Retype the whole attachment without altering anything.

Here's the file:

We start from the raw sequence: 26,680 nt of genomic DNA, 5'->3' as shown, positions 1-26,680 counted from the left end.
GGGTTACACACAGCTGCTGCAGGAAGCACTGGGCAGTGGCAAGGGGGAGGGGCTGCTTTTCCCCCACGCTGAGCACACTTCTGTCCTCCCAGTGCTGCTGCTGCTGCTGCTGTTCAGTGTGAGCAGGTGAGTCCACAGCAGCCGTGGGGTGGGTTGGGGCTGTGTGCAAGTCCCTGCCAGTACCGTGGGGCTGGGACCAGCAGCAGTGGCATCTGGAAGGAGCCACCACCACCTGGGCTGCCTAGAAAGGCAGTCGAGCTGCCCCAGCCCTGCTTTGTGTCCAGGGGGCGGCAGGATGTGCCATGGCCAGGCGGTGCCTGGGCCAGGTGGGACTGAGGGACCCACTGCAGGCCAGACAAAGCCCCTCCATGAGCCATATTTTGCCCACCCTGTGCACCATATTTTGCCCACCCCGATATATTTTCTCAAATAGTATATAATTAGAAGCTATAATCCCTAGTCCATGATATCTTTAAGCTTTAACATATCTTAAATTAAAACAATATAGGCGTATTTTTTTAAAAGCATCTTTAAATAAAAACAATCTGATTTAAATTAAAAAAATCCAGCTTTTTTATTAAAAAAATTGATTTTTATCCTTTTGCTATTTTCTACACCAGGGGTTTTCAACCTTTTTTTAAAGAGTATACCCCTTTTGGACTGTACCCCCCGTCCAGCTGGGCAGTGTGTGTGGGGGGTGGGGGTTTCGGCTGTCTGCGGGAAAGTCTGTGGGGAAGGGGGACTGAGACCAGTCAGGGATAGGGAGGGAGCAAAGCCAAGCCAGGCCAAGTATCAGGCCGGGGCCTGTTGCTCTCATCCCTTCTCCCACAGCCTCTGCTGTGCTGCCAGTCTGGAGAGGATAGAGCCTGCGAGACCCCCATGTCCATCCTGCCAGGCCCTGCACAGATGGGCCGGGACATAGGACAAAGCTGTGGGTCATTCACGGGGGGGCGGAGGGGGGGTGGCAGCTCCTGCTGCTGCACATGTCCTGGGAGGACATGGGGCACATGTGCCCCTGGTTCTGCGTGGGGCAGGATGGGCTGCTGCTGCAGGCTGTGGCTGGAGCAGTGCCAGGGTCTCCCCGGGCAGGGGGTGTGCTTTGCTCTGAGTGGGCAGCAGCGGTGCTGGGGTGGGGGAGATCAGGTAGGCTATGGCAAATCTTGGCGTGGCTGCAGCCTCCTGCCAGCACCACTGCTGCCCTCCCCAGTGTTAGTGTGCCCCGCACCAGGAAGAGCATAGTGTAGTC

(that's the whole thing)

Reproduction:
We start from the raw sequence: 26,680 nt of genomic DNA, 5'->3' as shown, positions 1-26,680 counted from the left end.
GGGTTACACACAGCTGCTGCAGGAAGCACTGGGCAGTGGCAAGGGGGAGGGGCTGCTTTTCCCCCACGCTGAGCACACTTCTGTCCTCCCAGTGCTGCTGCTGCTGCTGCTGTTCAGTGTGAGCAGGTGAGTCCACAGCAGCCGTGGGGTGGGTTGGGGCTGTGTGCAAGTCCCTGCCAGTACCGTGGGGCTGGGACCAGCAGCAGTGGCATCTGGAAGGAGCCACCACCACCTGGGCTGCCTAGAAAGGCAGTCGAGCTGCCCCAGCCCTGCTTTGTGTCCAGGGGGCGGCAGGATGTGCCATGGCCAGGCGGTGCCTGGGCCAGGTGGGACTGAGGGACCCACTGCAGGCCAGACAAAGCCCCTCCATGAGCCATATTTTGCCCACCCTGTGCACCATATTTTGCCCACCCCGATATATTTTCTCAAATAGTATATAATTAGAAGCTATAATCCCTAGTCCATGATATCTTTAAGCTTTAACATATCTTAAATTAAAACAATATAGGCGTATTTTTTTAAAAGCATCTTTAAATAAAAACAATCTGATTTAAATTAAAAAAATCCAGCTTTTTTATTAAAAAAATTGATTTTTATCCTTTTGCTATTTTCTACACCAGGGGTTTTCAACCTTTTTTTAAAGAGTATACCCCTTTTGGACTGTACCCCCCGTCCAGCTGGGCAGTGTGTGTGGGGGGTGGGGGTTTCGGCTGTCTGCGGGAAAGTCTGTGGGGAAGGGGGACTGAGACCAGTCAGGGATAGGGAGGGAGCAAAGCCAAGCCAGGCCAAGTATCAGGCCGGGGCCTGTTGCTCTCATCCCTTCTCCCACAGCCTCTGCTGTGCTGCCAGTCTGGAGAGGATAGAGCCTGCGAGACCCCCATGTCCATCCTGCCAGGCCCTGCACAGATGGGCCGGGACATAGGACAAAGCTGTGGGTCATTCACGGGGGGGCGGAGGGGGGGTGGCAGCTCCTGCTGCTGCACATGTCCTGGGAGGACATGGGGCACATGTGCCCCTGGTTCTGCGTGGGGCAGGATGGGCTGCTGCTGCAGGCTGTGGCTGGAGCAGTGCCAGGGTCTCCCCGGGCAGGGGGTGTGCTTTGCTCTGAGTGGGCAGCAGCGGTGCTGGGGTGGGGGAGATCAGGTAGGCTATGGCAAATCTTGGCGTGGCTGCAGCCTCCTGCCAGCACCACTGCTGCCCTCCCCAGTGTTAGTGTGCCCCGCACCAGGAAGAGCATAGTGTAGTC